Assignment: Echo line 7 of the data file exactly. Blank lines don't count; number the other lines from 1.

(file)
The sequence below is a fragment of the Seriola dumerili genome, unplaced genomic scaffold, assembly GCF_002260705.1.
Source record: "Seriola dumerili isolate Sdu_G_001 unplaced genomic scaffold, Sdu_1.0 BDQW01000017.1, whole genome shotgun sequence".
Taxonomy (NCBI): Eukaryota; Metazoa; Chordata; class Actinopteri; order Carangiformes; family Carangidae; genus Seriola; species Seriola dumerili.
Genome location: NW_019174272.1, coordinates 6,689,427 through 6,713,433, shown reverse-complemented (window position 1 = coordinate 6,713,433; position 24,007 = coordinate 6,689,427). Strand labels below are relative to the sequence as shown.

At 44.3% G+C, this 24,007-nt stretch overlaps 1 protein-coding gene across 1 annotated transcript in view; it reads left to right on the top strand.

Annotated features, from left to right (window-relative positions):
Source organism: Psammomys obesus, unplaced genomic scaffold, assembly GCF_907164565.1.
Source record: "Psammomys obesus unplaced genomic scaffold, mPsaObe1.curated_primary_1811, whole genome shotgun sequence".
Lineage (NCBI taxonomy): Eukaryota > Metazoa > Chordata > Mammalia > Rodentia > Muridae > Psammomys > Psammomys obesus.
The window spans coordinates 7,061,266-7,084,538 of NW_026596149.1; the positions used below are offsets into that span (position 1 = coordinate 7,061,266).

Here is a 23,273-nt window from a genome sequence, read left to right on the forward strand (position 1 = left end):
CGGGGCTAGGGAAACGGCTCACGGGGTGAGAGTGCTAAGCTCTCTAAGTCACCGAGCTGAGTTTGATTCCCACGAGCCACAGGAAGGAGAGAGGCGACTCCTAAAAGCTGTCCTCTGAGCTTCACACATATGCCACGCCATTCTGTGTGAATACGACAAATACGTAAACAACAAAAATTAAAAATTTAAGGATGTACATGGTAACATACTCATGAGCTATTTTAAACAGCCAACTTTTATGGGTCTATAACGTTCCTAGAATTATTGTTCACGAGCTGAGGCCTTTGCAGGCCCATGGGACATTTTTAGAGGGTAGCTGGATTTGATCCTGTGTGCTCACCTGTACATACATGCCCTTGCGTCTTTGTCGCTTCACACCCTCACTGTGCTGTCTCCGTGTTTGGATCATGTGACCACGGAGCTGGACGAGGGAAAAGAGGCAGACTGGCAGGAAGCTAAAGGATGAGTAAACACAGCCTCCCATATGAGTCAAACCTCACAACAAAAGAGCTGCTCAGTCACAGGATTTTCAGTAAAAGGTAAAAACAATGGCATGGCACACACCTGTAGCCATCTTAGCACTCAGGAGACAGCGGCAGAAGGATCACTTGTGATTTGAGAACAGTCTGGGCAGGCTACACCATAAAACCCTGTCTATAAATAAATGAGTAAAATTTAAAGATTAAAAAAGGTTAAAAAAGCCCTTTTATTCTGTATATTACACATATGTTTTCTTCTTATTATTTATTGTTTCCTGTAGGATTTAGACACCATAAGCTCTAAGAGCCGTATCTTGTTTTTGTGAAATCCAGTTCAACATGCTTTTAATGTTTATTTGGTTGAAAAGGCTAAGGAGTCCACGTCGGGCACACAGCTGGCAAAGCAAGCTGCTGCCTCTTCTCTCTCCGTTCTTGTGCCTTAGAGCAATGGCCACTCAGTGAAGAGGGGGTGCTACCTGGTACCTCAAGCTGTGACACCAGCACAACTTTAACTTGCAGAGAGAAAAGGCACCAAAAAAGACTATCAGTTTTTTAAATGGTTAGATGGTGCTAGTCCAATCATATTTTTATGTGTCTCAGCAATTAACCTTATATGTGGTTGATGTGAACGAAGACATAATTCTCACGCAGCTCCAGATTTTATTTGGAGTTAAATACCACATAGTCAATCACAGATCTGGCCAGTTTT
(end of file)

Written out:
Source organism: Psammomys obesus, unplaced genomic scaffold, assembly GCF_907164565.1.